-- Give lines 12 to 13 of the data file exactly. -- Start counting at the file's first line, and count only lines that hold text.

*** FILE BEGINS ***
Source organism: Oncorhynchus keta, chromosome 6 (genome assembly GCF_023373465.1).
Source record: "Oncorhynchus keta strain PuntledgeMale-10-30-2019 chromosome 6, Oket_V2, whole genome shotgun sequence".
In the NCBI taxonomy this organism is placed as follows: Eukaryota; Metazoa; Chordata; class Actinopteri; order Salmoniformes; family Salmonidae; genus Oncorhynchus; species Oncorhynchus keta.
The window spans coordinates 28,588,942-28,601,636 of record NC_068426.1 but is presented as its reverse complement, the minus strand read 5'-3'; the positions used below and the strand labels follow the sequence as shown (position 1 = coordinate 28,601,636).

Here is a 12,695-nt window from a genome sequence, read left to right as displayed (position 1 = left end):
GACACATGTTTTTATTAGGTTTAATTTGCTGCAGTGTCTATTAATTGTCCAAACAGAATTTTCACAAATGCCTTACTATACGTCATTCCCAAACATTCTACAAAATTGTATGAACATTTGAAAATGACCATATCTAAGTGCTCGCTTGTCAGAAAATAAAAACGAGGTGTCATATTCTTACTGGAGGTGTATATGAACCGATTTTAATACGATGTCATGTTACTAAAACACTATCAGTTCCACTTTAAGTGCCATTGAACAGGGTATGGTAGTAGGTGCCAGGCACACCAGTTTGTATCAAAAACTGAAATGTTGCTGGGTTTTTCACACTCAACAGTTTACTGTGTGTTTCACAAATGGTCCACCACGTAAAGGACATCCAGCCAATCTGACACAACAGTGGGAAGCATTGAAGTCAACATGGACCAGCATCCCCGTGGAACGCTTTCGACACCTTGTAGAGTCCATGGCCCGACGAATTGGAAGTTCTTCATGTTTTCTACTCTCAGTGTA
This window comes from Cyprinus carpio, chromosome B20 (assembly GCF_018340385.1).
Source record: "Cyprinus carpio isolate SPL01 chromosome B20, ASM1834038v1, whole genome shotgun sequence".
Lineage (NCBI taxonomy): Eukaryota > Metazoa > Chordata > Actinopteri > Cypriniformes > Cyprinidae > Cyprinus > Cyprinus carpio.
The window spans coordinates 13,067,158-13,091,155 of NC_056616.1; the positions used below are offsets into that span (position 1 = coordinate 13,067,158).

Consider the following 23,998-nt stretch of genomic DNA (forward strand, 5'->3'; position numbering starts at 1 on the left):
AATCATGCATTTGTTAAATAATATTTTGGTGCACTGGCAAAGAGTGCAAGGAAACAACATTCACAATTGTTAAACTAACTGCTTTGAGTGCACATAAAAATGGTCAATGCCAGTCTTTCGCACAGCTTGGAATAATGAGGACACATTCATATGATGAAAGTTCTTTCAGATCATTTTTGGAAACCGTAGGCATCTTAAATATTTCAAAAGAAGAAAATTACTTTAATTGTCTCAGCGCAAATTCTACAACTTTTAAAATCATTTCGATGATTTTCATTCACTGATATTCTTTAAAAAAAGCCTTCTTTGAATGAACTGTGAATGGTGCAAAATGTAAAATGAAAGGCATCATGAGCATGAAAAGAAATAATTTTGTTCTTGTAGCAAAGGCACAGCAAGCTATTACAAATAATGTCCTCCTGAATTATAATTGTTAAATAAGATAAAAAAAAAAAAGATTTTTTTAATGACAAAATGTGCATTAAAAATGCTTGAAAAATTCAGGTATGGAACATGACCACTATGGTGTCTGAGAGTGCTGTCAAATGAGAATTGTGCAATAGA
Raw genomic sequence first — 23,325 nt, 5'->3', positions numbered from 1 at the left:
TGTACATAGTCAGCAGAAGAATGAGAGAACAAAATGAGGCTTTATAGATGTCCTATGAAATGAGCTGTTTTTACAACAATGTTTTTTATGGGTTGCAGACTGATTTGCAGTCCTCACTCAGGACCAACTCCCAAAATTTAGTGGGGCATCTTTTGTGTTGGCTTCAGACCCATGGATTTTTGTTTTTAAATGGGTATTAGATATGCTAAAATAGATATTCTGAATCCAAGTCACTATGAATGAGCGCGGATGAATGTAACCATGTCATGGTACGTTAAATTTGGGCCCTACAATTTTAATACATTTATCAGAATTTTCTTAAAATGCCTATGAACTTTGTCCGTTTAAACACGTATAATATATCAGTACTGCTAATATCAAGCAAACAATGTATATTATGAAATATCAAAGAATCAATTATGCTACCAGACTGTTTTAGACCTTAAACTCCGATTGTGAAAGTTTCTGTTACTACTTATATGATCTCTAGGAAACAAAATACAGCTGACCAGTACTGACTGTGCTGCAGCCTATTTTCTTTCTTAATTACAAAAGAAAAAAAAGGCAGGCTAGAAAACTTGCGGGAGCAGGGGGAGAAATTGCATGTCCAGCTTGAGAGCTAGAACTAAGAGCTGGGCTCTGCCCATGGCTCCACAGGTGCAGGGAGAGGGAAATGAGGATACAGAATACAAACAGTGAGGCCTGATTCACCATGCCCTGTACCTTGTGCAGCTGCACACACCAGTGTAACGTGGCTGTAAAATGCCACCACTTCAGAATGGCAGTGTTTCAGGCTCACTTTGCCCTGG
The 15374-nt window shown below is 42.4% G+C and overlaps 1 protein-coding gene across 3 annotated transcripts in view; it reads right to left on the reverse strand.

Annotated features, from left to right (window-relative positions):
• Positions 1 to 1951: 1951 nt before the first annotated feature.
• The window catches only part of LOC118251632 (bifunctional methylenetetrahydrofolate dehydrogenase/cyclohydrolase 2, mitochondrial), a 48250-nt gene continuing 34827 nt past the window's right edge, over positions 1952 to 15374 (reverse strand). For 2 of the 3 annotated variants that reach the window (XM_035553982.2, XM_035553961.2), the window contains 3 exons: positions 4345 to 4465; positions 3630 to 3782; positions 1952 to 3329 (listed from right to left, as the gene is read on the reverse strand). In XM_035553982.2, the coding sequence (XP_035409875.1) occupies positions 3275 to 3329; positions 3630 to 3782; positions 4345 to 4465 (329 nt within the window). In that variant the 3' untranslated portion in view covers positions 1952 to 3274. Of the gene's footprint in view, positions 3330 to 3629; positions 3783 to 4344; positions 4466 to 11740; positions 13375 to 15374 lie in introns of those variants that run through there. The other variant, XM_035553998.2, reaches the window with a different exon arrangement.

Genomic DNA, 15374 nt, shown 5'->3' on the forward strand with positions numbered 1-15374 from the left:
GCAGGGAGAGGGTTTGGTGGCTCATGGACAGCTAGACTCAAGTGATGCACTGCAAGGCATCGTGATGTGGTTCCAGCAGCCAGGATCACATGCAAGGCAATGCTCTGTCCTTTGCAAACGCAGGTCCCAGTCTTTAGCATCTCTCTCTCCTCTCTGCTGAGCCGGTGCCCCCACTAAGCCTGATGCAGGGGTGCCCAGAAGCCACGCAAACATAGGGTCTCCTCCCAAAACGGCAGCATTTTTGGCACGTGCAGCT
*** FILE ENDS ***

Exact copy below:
AATCATGCATTTGTTAAATAATATTTTGGTGCACTGGCAAAGAGTGCAAGGAAACAACATTCACAATTGTTAAACTAACTGCTTTGAGTGCACATAAAAATGGTCAATGCCAGTCTTTCGCACAGCTTGGAATAATGAGGACACATTCATATGATGAAAGTTCTTTCAGATCATTTTTGGAAACCGTAGGCATCTTAAATATTTCAAAAGAAGAAAATTACTTTAATTGTCTCAGCGCAAATTCTACAACTTTTAAAATCATTTCGATGATTTTCATTCACTGATATTCTTTAAAAAAAGCCTTCTTTGAATGAACTGTGAATGGTGCAAAATGTAAAATGAAAGGCATCATGAGCATGAAAAGAAATAATTTTGTTCTTGTAGCAAAGGCACAGCAAGCTATTACAAATAATGTCCTCCTGAATTATAATTGTTAAATAAGATAAAAAAAAAAAAGATTTTTTTAATGACAAAATGTGCATTAAAAATGCTTGAAAAATTCAGGTATGGAACATGACCACTATGGTGTCTGAGAGTGCTGTCAAATGAGAATTGTGCAATAGA
Raw genomic sequence first — 23,325 nt, 5'->3', positions numbered from 1 at the left: